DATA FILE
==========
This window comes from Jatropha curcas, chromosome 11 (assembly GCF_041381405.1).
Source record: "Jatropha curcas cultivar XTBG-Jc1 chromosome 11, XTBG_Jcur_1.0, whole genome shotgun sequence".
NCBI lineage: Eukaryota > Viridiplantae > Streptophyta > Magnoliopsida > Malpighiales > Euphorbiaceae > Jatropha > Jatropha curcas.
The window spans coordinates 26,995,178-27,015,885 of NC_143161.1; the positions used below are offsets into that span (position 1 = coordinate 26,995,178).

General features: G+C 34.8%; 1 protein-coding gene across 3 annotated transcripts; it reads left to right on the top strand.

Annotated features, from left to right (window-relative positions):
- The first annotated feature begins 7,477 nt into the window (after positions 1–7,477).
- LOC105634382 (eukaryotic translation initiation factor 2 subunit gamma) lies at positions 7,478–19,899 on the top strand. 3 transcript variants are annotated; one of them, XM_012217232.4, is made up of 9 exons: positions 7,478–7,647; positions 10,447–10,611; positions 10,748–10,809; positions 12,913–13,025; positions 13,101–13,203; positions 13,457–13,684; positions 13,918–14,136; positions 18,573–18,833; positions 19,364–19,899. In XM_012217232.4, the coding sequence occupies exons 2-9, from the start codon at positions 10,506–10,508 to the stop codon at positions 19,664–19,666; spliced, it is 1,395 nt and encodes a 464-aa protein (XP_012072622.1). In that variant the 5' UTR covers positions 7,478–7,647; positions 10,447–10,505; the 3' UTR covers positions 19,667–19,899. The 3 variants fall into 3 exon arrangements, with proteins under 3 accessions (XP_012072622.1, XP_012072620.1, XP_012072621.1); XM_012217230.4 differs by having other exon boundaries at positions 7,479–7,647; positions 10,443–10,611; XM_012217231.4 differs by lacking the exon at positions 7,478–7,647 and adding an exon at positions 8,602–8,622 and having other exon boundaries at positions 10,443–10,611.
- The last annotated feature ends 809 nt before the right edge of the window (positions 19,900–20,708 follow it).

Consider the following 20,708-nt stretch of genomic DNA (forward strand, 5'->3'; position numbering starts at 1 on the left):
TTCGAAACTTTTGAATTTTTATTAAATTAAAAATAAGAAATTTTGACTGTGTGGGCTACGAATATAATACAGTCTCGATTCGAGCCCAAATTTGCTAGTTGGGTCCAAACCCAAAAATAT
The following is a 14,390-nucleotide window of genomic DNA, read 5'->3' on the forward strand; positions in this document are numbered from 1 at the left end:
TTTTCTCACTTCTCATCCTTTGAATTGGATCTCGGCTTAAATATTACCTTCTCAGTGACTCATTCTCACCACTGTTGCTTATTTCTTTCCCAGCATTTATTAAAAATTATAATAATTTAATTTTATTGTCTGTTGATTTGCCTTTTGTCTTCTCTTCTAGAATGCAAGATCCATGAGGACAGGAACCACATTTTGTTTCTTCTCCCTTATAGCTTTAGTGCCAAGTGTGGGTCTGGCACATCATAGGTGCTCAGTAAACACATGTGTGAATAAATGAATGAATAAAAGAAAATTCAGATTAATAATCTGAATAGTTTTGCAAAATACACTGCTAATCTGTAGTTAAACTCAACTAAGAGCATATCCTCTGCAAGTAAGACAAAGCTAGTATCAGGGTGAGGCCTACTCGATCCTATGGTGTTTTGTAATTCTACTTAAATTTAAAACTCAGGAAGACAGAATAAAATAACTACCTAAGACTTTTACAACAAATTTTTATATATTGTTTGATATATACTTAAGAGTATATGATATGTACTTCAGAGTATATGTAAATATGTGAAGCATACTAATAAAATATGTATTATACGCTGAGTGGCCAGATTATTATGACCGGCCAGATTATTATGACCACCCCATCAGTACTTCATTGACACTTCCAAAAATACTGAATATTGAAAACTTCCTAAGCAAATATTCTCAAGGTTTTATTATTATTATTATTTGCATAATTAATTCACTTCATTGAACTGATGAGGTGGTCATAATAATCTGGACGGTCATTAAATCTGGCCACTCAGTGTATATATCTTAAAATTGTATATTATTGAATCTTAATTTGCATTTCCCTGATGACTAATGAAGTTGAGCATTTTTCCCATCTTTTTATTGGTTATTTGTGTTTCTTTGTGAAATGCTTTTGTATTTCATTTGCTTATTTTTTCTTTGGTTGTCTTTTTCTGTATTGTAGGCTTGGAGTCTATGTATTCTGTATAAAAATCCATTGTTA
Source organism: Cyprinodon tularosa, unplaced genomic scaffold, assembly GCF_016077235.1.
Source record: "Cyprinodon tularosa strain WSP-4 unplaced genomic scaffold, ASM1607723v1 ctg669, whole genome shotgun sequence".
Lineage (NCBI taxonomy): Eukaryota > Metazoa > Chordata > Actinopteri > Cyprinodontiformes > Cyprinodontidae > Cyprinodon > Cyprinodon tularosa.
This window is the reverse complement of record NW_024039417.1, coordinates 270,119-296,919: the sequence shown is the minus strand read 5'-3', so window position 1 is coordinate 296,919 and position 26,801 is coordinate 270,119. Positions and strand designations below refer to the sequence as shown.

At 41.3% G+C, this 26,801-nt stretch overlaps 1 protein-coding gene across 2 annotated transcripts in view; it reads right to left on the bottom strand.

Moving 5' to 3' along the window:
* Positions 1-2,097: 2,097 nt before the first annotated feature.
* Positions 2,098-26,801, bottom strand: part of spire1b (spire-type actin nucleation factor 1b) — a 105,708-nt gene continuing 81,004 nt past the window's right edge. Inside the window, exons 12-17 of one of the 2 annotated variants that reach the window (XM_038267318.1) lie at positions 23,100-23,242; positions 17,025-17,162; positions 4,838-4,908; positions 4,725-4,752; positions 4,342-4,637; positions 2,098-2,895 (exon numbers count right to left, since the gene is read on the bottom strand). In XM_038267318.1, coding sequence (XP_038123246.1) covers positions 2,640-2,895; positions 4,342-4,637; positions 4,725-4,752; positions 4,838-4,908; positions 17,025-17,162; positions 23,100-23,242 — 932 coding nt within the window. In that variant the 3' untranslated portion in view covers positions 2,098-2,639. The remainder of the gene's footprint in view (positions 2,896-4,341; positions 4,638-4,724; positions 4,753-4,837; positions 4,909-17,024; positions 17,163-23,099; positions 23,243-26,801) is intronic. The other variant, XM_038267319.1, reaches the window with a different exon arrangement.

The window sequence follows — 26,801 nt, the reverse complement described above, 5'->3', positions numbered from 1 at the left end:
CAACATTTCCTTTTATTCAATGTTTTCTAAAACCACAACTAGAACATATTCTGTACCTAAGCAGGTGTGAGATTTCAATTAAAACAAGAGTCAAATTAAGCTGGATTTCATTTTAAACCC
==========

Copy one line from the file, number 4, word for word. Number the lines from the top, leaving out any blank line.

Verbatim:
The window spans coordinates 26,995,178-27,015,885 of NC_143161.1; the positions used below are offsets into that span (position 1 = coordinate 26,995,178).